The BBC has been censured after writer Lynda La Plante used the word “retard” during an interview on Radio 4’s Today programme.
Industry watchdog Ofcom ruled that the interview with the 69-year-old in March breached the broadcasting code related to the transmission of potentially offensive material not justified by its context.
- August 21, 2017
- August 21, 2017
- August 19, 2017
La Plante was discussing a story in the Daily Mail in which she was quoted as saying that some BBC staff were “retards”.
The writer brought up the story, describing it as “a headline that apparently I call people at the BBC ‘retards’”, prompting presenter Sarah Montague to question her on the use of the word at a recent event.
La Plante, who penned the successful BBC crime drama Prime Suspect, replied that she had been answering an audience question about where to send scripts.
“I said: ‘You do not send a script, full script, anywhere, you learn how to do a treatment, because you don’t know if there’s a retard at the end of that envelope reading it’. Suddenly I’ve called everybody at the BBC a ‘retard’.”
The BBC said that Montague changed the subject when it became clear La Plante’s assumed clarification was “considerably less significant” than she had thought.
Ofcom accepted the corporation’s argument that the change of subject contained an “implicit criticism” of La Plante’s language. But it said that Montague should have addressed the point more explicitly and apologised to listeners.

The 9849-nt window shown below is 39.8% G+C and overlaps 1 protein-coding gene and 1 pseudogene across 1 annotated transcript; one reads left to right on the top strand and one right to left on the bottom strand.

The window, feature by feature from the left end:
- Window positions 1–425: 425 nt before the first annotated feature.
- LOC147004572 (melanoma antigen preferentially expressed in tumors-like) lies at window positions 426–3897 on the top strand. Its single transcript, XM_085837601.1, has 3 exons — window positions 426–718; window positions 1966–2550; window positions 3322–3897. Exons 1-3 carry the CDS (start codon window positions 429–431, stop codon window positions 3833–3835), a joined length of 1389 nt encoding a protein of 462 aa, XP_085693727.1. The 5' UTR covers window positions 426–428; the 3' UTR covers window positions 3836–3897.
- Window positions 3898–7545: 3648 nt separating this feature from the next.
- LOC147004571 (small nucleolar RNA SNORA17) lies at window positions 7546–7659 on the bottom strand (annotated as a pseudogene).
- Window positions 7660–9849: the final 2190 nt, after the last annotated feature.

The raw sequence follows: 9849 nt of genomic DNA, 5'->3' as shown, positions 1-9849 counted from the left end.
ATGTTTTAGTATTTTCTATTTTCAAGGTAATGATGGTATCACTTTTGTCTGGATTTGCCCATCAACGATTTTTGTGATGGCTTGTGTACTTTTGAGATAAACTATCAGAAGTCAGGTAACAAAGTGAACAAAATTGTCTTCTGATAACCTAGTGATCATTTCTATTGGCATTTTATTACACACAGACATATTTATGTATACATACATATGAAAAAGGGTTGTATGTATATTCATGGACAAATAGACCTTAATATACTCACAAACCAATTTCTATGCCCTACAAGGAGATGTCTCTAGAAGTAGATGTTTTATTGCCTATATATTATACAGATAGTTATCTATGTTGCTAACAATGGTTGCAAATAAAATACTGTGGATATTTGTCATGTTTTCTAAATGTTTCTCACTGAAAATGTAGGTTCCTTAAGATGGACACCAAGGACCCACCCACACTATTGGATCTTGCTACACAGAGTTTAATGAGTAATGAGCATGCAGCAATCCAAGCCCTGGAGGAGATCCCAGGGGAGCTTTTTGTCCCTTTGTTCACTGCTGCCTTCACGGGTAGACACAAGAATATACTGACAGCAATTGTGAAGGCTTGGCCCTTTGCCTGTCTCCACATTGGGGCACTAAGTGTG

In its judgment, Ofcom said: “Ms La Plante did not appear to recognise the potential for offence caused by this use of language, and did not apologise. Nor did the presenter explicitly challenge the guest’s second use of ‘retard’, choosing instead immediately to change the subject.
“Ofcom considered the broadcast of the word on the second and third occasions had the potential to cause considerable and gratuitous offence, and was not justified by the context. While there was an implicit criticism of these uses of the word by the guest through the presenter abruptly changing the subject as she did, in Ofcom’s view it would have been preferable if the presenter had addressed the issue with a more explicit statement, to clarify the potential for this use of language to offend, and apologise for any offence caused to listeners.”